A lot of people reccomend using a torque wrench to install cranks, and while I have no better strategy to add, I have not had good success doing that... I do it by feel.

  14. #14
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    The first and most important thing to replace is the damaged crank arm, which cannot be saved, nor will it ever stay tight no matter how hard you tighten it. Unless you replace the crank every dollar you spend elsewhere is a wasted dollar. Unless there's a reason, like bearing problems, leave the bottom bracket alone for now. If you want to replace the crank mounting bolt (or nut) go ahead, they're cheap enough anyway.

    Once you get the new arm, mount it dry and tight. You don't need a torque wrench, you'll feel the wrench torque ramp up as you need the bottom, and can judge when it's OK. then listen and feel for any sign of looseness in the cranks, and deal with it immediately so you don't end up in the same place again.
    FB
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    “Never argue with an idiot. He will only bring you down to his level and beat you with experience.”, George Carlin

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    WARNING, I'm from New York. Thin skinned people should maintain safe distance.

  15. #15
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    My advice is to get and use a torque wrench and find out the correct torque number for the new crank. You can slide by without one, but it's hard to judge without some practice. Over-tightening is possible too.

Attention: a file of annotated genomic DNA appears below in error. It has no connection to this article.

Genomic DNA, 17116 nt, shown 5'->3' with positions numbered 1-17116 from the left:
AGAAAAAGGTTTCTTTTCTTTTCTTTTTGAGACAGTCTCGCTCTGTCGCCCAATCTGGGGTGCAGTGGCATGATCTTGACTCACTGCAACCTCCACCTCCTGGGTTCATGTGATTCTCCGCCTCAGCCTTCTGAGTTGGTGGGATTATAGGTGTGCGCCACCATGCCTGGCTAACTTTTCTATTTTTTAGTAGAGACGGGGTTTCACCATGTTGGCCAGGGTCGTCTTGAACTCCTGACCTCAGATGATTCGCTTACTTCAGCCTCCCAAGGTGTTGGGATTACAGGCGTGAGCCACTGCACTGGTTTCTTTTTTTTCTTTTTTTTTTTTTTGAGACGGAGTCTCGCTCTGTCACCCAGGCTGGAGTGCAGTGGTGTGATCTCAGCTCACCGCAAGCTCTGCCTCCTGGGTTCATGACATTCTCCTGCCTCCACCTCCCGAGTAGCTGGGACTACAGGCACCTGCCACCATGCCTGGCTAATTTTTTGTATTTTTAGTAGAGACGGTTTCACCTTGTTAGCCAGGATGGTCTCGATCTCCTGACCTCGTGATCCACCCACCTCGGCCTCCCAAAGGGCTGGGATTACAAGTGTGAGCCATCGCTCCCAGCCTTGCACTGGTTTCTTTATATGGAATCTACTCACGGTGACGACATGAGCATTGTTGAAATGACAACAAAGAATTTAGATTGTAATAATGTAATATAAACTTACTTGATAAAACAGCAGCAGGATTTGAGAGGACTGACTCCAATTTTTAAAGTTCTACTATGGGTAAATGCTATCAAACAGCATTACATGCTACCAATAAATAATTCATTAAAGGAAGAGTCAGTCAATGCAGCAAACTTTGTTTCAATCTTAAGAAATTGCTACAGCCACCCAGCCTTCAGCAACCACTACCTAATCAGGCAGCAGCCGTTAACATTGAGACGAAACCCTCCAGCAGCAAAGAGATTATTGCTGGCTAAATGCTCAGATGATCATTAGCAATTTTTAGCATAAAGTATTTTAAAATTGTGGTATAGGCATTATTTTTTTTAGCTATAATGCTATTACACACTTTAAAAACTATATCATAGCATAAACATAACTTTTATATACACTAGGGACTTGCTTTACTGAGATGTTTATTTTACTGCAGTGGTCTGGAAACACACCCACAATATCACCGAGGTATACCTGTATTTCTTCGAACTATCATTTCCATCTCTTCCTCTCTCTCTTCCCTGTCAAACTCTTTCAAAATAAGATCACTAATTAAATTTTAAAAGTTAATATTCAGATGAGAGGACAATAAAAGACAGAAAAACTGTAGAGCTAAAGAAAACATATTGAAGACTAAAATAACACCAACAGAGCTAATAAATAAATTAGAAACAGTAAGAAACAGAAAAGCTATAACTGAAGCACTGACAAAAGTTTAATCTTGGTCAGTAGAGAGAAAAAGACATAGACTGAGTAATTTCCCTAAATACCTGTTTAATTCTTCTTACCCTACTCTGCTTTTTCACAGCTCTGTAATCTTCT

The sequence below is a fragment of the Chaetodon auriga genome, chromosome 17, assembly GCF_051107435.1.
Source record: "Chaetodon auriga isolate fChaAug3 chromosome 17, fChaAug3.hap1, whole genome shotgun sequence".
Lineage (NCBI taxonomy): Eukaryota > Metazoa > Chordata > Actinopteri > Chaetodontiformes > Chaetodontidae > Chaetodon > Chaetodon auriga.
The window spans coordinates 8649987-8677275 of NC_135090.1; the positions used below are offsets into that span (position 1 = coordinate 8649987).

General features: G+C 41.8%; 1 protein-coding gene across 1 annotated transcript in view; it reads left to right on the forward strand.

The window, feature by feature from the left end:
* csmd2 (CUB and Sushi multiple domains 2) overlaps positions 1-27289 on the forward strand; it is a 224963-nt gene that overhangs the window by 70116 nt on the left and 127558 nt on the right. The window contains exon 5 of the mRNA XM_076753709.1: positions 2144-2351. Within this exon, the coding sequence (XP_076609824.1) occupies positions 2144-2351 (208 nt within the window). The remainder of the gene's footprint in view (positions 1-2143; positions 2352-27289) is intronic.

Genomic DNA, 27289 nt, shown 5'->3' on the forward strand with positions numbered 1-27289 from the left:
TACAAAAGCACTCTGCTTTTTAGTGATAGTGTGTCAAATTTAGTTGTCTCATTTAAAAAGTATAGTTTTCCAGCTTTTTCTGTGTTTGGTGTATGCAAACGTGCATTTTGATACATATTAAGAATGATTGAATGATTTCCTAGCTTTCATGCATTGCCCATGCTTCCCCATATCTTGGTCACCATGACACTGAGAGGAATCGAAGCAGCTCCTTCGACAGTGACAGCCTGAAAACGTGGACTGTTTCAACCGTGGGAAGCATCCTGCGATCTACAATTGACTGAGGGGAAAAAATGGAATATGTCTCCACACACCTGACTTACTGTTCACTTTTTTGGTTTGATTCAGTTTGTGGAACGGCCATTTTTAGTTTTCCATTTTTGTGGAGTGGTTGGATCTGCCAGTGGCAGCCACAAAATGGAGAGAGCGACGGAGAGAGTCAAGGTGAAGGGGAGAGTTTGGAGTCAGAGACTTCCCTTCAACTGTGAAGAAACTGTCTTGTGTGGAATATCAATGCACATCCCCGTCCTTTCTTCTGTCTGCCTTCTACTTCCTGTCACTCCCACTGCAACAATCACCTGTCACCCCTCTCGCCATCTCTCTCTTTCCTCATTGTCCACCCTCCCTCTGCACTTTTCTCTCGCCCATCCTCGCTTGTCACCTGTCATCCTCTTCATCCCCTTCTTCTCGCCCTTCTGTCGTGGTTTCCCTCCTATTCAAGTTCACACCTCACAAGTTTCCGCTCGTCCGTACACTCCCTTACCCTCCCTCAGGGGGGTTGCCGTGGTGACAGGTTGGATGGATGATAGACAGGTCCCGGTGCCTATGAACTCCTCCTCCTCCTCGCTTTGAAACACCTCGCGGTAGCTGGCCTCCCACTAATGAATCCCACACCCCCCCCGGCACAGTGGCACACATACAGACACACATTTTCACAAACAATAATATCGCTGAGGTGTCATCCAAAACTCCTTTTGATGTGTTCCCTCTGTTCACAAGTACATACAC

16. #16
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    Quote Originally Posted by ramseyrt View Post
    Hello,

    Thanks for all the replies. You guys have provided a lot of feedback on getting the nut on tight. When I initially had problems with the nut comming off, I did tighten it as much as possible. After tightning the nut on like that twice, I began seeing serious wear on the nut's threads. That's when I had the nut tig welded to the post.

    When I got the tig welds grinded off and took a look at the bolt's threads, they were totally shot. I was lucky in finding another bolt. It seems the bolt metal is a lot softer than the post metal. Given my past experience, cranking this bolt on again is going to result in stripped threads and a loose bolt and crank again.

    I'd like to see about replacing my bottom braket. Looking on Amazon, I can buy one for cheap. My problem is that there are several sizes available. I looked around on my bike and bike manual but I haven't found any specifications marked for any parts on the bicycle. What do I need to measure to buy a replacement part?

    If I replace the bottom bracket, should I replace the front chain ring and cranks? Someone told me I should try to replace all of those parts as a set to ensure compatability.

    Thanks,

    Rob

    bottom_bracket.JPG
    There are two primary measurements for most bottom brackets - the shell width and the spindle length.

    THe shell width is the width of the bottom bracket shell of the frame into which the bottom bracket cups screw. FOr most bikes this is either 68mm or 73mm. THere are a few other bottom bracket standards available but they are not commonly used on entry level mountain bikes like yours. The spindle length is the length in mm of the existing spindle from the end of the flats to the end of the flats (total length not counting the threaded studs). This should be somewhere between 107 and 127mm.

    So to find a replacement you need to select a cartridge with the same shell width (68 or 73 mm) and a similar spindle length. And you need a new left crank arm. Just about any let crankarm will work as a replacement. The one thing you need to be aware of is that the square hole is sometimes oriented differently by forty five degrees in different crankarms, so make sure your arm and the replacement arm have the same orientation.